Suppliers: from ripples to tsunami

November 01, 2003

Smell the (fairtrade) coffee

McDonald’s is to use Aroma fair trade coffee in all of its 140 restaurants in Switzerland next year. Following successful consumer tests in Zurich, the company will only use the Max Havelaar-certified brand to produce its coffee, espresso, cappuccino and other coffee products. McDonald’s decision will increase business for small coffee growers participating in the fair trade scheme by 120 tons a year. Contact Hans Maurer, McDonald’s, on 00 41 619 231 262 (

Millstone milestone

Procter & Gamble is introducing fair trade certified coffee products through its specialty coffee division, Millstone. The decision, announced on September 15, was made in response to pressure from shareholders and advocacy groups. Shareholders have since withdrawn the resolution they had filed on the issue, and activists have agreed to suspend their campaigns against the corporation. Contact Kelly O’Malley, Procter & Gamble, on 00 1 314 982 8635 (

The fairest of them all

Kraft announced on October 7 a partnership with conservation advocacy group, the Rainforest Alliance, to support the development of sustainable coffee production in Mexico, Colombia, Brazil and Central America. Kraft is to:

· provide technical assistance and training to improve living and working conditions on coffee farms;

· purchase significant and increasing quantities of certified sustainable coffee to blend into its mainstream European brands, and;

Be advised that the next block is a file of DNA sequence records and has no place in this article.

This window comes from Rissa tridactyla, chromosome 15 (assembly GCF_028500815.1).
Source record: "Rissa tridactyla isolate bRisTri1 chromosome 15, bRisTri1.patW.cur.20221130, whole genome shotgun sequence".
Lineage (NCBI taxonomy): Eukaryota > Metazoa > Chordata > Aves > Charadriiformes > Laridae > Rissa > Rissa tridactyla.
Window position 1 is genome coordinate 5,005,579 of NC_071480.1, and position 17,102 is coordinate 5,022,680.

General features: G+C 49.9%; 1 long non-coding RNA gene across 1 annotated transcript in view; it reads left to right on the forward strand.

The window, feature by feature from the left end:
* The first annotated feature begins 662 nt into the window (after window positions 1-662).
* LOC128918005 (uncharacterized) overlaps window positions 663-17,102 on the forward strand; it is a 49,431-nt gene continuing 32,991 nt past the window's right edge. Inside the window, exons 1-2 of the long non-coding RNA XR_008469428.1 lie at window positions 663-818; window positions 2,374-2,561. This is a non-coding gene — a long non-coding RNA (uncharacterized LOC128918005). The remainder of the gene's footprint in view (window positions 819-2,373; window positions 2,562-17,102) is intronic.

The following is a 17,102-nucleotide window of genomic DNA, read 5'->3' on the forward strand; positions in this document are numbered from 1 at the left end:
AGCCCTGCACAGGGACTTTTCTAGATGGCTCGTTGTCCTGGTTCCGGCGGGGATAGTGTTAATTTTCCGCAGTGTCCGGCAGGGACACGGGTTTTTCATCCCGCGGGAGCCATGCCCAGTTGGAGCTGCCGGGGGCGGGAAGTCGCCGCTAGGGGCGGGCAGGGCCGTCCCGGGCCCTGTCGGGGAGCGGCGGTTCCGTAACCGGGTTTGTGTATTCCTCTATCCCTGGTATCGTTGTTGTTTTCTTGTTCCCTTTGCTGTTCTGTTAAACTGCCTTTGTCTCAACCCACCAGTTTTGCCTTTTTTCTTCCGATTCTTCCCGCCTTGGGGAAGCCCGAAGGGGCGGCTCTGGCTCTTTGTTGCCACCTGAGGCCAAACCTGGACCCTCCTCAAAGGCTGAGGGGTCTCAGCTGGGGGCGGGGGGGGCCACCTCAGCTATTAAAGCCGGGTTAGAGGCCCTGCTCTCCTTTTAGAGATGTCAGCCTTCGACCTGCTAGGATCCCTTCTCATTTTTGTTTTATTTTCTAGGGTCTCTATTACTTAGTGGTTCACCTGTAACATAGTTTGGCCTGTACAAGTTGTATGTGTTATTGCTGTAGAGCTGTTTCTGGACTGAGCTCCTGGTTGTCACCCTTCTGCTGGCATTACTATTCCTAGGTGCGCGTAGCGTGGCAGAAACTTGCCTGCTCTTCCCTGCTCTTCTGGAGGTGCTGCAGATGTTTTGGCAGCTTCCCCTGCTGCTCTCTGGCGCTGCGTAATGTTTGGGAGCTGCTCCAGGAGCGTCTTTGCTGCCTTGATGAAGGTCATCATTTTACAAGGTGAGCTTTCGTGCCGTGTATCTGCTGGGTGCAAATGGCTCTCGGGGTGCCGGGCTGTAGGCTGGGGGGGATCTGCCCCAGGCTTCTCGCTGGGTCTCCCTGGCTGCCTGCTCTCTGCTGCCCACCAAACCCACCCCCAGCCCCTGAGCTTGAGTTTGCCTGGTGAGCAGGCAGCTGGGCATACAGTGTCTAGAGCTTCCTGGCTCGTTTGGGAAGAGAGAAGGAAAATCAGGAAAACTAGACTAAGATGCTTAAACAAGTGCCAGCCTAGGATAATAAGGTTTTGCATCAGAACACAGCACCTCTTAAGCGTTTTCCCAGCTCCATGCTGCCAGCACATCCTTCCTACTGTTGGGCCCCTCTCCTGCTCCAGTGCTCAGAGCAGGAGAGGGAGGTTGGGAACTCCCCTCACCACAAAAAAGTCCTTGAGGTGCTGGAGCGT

· stimulate consumer demand through the introduction of 100% verified products under existing trademarks in key markets within Western Europe and the US.

Meanwhile Citigroup is working in partnership with managed services provider ARAMARK and specialty coffee suppliers, Java City, to offer fair trade coffee in selected Citigroup offices across the US. Contact Jonathan Atwood, Kraft, on 00 1 914 335 1473 (; Helen Steblecki, Citigroup, on 00 1 718 248 469 (

Getting your priorities right

Nearly a quarter (23%) of UK purchasing directors say their companies do not consider environmental impact or ethical trading in purchasing decisions, while four fifths (83%) are led by boardrooms to prioritise issues of price over ethical trading and innovation, according to a Chartered Institute of Purchasing and Supply survey of over 100 purchasing directors into the criteria used by UK companies when selecting suppliers and making purchasing decisions. Contact Caroline Howe, Hill and Knowlton, on 020 7413 3773 (

Show me the money